US Secretary of State Pompeo to attend Libya peace talks in Berlin

US Secretary of State Pompeo to attend Libya peace talks in Berlin
US Secretary of State Mike Pompeo is to attend a Libya peace conference in Berlin, focusing on keeping a ceasefire between rogue General Haftar and the internationally-recognized government in place.
2 min read
17 January, 2020
Pompeo will attend Berlin talks on Libya [Getty]

US Secretary of State Mike Pompeo will take part in this weekend's Libya peace conference in Germany and voice support for truce efforts, the State Department said Thursday.

A US official said that Pompeo would call for the withdrawal of all foreign forces from the war-ravaged nation and a resumption of the UN-backed peace process - but that the first priority was preserving a fragile truce.

"The imperative would be the continuation of the ceasefire," the official told reporters on condition of anonymity.

Rogue Libyan Khalifa General Haftar walked away from talks in Moscow this week without signing a permanent truce orchestrated by Russia and Libya.

But German Foreign minister Heiko Maas flew to Benghazi to see Haftar and said the general had agreed to join the Berlin talks and abide by the ceasefire.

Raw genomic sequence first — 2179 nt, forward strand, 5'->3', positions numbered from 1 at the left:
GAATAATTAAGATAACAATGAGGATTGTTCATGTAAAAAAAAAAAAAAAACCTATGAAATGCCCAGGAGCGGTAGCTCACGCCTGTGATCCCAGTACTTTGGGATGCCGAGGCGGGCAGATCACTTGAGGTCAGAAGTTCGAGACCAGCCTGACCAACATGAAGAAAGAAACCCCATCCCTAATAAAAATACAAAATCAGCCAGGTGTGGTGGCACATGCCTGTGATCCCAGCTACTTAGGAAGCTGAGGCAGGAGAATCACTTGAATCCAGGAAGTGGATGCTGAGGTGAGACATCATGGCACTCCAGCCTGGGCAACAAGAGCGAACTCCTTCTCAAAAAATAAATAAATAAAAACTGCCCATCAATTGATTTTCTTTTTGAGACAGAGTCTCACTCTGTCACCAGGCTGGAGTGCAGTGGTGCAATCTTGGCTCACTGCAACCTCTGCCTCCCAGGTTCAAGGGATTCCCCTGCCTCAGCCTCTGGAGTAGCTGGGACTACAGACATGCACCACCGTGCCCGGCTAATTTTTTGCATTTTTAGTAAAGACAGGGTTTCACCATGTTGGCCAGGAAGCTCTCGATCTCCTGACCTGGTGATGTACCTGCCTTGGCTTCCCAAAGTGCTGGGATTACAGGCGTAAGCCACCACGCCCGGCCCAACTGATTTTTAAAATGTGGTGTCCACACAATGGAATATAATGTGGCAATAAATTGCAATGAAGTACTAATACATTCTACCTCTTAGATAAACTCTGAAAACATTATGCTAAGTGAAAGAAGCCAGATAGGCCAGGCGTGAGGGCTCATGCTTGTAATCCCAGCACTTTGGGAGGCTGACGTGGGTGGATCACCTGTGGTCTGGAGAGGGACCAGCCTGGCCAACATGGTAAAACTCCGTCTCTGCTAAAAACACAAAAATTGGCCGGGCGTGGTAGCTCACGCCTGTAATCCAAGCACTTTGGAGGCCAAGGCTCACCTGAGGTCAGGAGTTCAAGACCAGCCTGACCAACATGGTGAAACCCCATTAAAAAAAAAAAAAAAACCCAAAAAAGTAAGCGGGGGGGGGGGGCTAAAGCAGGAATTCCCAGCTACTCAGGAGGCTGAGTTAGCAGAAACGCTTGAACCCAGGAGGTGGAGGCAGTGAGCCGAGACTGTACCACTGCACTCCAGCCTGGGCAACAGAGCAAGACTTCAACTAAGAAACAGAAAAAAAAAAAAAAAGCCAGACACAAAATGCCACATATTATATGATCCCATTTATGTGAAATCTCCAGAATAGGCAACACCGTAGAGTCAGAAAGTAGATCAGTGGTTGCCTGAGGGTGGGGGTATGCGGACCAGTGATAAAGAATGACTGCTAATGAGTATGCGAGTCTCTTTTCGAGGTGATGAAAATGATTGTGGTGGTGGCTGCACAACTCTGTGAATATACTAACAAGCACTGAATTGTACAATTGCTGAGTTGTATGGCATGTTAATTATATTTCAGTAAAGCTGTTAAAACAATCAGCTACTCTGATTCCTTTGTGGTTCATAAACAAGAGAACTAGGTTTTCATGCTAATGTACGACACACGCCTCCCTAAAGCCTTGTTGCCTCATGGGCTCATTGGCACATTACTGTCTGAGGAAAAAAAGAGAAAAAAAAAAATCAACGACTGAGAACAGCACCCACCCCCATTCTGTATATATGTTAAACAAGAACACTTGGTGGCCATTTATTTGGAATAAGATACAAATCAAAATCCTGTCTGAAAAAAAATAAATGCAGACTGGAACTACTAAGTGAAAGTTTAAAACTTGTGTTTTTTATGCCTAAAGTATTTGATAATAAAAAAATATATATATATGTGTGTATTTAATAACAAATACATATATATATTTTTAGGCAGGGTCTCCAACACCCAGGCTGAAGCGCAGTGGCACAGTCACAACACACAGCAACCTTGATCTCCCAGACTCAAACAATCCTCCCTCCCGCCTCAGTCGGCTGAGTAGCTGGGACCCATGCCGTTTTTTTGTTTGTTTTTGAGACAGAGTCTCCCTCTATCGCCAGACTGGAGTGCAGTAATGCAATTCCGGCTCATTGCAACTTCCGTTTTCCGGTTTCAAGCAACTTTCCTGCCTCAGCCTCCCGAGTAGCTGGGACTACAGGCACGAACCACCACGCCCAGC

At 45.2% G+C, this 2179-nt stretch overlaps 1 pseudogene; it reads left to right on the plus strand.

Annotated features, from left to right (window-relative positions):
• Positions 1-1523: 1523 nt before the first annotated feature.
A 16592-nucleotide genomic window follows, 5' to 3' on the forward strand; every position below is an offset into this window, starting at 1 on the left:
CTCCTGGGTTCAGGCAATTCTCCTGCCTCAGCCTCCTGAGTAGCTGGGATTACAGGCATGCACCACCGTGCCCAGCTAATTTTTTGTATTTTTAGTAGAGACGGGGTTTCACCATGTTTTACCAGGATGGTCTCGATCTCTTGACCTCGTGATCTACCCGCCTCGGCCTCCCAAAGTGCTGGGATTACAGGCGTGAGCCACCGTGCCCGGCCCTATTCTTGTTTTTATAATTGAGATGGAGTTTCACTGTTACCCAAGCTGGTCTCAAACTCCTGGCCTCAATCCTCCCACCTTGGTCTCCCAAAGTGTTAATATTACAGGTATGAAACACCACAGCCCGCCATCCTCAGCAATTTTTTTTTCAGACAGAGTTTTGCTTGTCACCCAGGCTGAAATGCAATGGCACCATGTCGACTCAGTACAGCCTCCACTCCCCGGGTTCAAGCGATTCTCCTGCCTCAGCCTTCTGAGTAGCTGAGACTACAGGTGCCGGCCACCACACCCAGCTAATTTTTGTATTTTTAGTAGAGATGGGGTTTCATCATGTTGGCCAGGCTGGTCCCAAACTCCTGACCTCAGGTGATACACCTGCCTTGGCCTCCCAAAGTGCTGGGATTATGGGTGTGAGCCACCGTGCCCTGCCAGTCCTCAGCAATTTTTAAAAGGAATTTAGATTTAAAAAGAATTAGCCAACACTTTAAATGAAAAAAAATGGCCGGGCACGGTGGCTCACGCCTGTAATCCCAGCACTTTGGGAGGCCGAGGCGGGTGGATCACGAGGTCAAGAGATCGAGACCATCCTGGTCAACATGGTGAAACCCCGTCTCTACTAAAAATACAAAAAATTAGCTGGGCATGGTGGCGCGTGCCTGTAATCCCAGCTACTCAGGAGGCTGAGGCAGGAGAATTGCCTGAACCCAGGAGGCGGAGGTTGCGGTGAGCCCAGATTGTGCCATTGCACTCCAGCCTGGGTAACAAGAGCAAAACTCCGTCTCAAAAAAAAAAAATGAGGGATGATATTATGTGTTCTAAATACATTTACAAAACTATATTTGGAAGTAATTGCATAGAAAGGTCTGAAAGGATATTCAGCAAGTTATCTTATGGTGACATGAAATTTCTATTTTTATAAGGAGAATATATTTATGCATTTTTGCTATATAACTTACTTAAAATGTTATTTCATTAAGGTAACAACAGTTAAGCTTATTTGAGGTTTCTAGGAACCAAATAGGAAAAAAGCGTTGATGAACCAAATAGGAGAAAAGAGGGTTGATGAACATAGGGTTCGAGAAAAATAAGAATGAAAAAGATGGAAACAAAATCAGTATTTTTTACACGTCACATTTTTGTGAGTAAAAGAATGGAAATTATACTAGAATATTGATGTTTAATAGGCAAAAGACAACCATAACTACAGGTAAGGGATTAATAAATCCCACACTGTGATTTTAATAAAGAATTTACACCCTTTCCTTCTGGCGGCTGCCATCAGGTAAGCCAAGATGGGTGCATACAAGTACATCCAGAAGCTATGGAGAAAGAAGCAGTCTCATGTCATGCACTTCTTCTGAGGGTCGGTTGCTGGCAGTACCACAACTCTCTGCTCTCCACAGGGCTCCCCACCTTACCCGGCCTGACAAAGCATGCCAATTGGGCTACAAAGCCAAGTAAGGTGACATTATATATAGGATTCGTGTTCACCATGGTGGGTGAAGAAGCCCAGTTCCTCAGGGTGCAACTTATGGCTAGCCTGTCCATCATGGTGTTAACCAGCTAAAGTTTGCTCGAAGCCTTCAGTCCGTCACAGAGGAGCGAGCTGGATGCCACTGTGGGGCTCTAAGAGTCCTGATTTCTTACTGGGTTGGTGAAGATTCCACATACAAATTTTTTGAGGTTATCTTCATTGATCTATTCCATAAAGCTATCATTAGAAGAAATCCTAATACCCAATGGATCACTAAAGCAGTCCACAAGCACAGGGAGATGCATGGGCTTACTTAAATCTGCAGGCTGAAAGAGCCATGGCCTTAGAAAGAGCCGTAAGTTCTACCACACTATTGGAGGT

The United States backed the European-driven military campaign on behalf of rebels toppled Libyan dictator Muammar Al-Gaddafi in 2011 but more recently has played a low-key role.

Comment: Opposing Libyan sides vie for US support from a capricious White House

Other foreign powers have become increasingly active in the civil war, with Turkey backing the internationally recognized Government of National Accord (GNA) in Tripoli and Russia, Saudi Arabia and Egypt among the supporters of Haftar, who has launched a deadly bid to take the Libyan capital.

The United States officially backs the GNA but maintains contacts with Haftar, whom President Donald Trump praised after a telephone call last year.

Haftar on Thursday paid a surprise visit to Athens, which is angered it was not invited to Berlin and is engaged in a dispute with Turkey over energy claims involving Libya.

The US official declined to comment on Greece's exclusion, saying the decision was up to Germany.

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